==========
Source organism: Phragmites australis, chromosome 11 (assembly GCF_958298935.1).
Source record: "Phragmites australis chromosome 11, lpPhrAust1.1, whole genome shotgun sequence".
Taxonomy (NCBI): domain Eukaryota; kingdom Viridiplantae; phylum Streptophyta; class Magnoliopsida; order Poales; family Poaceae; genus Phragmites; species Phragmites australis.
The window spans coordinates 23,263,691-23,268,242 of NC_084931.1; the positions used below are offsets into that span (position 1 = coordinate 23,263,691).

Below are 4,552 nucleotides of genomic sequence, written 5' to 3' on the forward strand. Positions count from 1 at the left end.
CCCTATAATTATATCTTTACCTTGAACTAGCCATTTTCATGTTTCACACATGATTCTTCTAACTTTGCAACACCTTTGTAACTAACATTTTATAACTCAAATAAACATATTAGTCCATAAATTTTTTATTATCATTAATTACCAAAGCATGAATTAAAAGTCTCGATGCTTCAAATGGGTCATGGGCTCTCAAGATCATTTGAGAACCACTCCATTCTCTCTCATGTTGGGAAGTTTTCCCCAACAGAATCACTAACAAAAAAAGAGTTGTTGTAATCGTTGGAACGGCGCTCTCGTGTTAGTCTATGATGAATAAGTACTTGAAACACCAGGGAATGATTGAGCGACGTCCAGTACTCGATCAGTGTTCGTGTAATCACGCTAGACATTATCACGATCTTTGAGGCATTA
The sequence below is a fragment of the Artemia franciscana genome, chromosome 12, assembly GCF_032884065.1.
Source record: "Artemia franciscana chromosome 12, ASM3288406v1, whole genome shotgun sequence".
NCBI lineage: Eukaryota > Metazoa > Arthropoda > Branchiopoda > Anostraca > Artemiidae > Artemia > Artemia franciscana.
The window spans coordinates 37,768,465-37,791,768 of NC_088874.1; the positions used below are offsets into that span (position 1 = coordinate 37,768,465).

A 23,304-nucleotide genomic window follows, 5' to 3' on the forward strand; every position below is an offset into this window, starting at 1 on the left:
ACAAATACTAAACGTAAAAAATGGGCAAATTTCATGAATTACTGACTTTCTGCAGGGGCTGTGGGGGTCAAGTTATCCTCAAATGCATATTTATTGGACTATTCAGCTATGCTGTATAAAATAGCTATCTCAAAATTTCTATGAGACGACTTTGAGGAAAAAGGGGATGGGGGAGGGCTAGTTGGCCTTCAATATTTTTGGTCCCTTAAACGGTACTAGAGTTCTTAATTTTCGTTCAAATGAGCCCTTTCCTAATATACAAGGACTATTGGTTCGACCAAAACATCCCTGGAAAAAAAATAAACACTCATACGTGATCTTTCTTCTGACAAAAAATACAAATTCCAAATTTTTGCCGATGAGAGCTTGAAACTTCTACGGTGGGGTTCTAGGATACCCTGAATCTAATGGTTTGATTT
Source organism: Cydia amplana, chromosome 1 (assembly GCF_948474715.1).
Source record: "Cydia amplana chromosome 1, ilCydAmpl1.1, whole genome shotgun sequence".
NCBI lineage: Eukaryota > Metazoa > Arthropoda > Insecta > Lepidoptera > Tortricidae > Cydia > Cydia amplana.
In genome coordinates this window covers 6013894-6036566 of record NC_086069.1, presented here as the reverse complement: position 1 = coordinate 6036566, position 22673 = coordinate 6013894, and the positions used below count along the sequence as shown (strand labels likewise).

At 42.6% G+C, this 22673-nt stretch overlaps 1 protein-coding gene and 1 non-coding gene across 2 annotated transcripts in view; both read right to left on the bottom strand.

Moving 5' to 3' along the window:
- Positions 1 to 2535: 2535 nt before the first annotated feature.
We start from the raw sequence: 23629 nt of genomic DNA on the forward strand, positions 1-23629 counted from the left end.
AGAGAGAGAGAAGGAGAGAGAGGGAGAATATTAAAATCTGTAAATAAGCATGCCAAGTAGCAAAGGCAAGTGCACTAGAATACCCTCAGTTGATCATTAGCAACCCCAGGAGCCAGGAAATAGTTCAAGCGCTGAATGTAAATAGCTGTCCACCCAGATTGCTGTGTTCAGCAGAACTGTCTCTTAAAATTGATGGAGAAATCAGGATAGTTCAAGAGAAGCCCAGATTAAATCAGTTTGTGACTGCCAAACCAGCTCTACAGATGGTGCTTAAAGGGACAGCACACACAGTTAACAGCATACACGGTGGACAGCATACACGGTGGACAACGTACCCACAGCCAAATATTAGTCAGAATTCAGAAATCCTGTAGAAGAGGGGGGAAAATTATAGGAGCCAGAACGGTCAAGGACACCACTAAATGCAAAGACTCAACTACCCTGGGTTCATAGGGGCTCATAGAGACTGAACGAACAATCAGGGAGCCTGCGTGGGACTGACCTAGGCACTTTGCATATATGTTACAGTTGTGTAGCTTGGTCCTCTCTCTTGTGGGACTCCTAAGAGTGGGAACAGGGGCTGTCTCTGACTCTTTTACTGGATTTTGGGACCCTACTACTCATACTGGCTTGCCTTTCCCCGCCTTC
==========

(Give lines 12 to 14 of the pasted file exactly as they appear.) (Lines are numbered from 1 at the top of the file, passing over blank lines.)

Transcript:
ACAAATACTAAACGTAAAAAATGGGCAAATTTCATGAATTACTGACTTTCTGCAGGGGCTGTGGGGGTCAAGTTATCCTCAAATGCATATTTATTGGACTATTCAGCTATGCTGTATAAAATAGCTATCTCAAAATTTCTATGAGACGACTTTGAGGAAAAAGGGGATGGGGGAGGGCTAGTTGGCCTTCAATATTTTTGGTCCCTTAAACGGTACTAGAGTTCTTAATTTTCGTTCAAATGAGCCCTTTCCTAATATACAAGGACTATTGGTTCGACCAAAACATCCCTGGAAAAAAAATAAACACTCATACGTGATCTTTCTTCTGACAAAAAATACAAATTCCAAATTTTTGCCGATGAGAGCTTGAAACTTCTACGGTGGGGTTCTAGGATACCCTGAATCTAATGGTTTGATTT
Source organism: Cydia amplana, chromosome 1 (assembly GCF_948474715.1).
Source record: "Cydia amplana chromosome 1, ilCydAmpl1.1, whole genome shotgun sequence".